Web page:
Some people think, were it not for your articles published in Jeune Afrique on the crisis, you won’t have been arrested, but my question is, why would the government arrest you for a problem that, the world knows about?
Patrice Nganang: We should always know that the Biya regime is paranoiac. It is not a matter of knowing, but of publicizing the Anglophone crisis in outlets that are generally friendly to Yaoundé. Jeune Afrique has truly never formulated a sustained critique of Paul Biya. The shift in the editorial policy in favor of the Anglophone revolt, particularly by accepting to publish my article, was a revelation, and it is something I have also experience during my trip to Paris after my release. French people do not only show a clear sympathy for the Anglophone fight, they are also tired of Biya and of his antics. I think all of us truly want to see change in Cameroon.
Is it correct that, you said, if Southern Cameroon’s otherwise known as Ambazonia, were to become independent, you are ready to obtain the nationality of the new country?
Patrice Nganang: Oh, certainly, and even before. I don’t think I’ll wait for it to become independent to carry the Ambazonian nationality, as I consider myself as part of the fight for a Federal republic of Ambazonia to exist. I think any people that are oppressed have the fundamental right to defend themselves, and the freedom to chose the weapons they wants to fight with. For the moment Ambazonians are only reacting to Biya’s violence, yet am sure, there will come a moment, when they will also have to act. I am looking forward to seeing that moment, for I am sure Biya’s tribal army and militias will be sent packing.
How was your experience in prison?
Patrice Nganang: It was interesting. I was living in Quartier 11, amongst the wealthy inmates from the Epervier Operation, but I also visited the cohort of Anglophone prisoners daily. Since they cook and eat together, I always was with them for lunch, and for their daily communal experience. These are indeed my best experiences in prison. They gave me a standing ovation at my arrival, and took me as a member of their community. I still consider myself a member of the Anglophone community, and have pledged never ever to betray them.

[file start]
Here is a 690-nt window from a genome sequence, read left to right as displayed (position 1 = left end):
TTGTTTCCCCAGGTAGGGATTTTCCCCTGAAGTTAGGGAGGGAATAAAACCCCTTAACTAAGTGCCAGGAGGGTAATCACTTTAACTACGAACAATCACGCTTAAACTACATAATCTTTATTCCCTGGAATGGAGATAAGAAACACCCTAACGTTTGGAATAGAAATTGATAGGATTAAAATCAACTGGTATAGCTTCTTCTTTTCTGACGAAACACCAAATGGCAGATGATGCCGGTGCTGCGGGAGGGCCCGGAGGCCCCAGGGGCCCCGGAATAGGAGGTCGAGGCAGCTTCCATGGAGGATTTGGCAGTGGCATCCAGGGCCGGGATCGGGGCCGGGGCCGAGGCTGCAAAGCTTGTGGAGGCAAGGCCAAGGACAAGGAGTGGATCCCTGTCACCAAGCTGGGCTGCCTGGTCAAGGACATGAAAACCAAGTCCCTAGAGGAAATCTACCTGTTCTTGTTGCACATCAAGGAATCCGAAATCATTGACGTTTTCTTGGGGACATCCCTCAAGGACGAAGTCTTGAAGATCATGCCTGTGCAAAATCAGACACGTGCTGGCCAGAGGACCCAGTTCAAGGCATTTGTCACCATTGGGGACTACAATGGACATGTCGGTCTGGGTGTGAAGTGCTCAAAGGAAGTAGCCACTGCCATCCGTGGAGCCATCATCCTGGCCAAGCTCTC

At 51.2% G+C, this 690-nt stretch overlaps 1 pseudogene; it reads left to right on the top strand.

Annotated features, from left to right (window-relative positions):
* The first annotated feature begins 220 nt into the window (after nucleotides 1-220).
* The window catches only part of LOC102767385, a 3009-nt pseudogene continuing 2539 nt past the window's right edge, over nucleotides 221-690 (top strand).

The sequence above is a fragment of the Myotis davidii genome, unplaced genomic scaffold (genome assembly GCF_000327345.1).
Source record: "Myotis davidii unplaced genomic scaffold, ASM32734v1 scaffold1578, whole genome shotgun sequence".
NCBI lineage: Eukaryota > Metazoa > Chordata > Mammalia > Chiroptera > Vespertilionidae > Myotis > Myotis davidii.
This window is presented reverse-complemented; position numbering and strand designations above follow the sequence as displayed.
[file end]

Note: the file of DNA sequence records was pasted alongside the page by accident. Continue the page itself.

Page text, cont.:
Did you meet some Anglophone Cameroonian detainees?
Patrice Nganang: As a group, yes, and personally too. Look, before my arrest and incarceration, I had come to Kondengui to meet with Mancho Bibixy. Being in Kondengui after my trip to the English-speaking regions, I had enough time to sit and talk with him, which I did. But of course I also interacted with the leadership of what I call the Anglophone Parliament, all the detainees who gather to eat together.
What were your relationships with them and did anyone catch your attention?
Patrice Nganang: The best relation the very best. They all caught my attention, but I would like to insist on Conrad Tsi, not only because he is a writer like me, but because I am starting a campaign, an international campaign to get him released from prison. There is no way I would accept to see a writer, another one, in prison, and I think that raising my voice to defend him, will present the case of Anglophone detainees more forcefully.
Finally, what in your opinion is the future of Cameroon?
Patrice Nganang: The first best thing that will and should happen to Cameroon is the fall of the Biya regime. Every other thing depends on, and with come after that. The Anglophone crisis cannot find a sustainable solution with Biya as the president of Cameroon. The faster we get rid of him, the better. As for the country itself, it can only be better without Paul Biya. He must definitely go and he will.
Elie Smith: Thank you very much
Patrice Nganang: It is a pleasure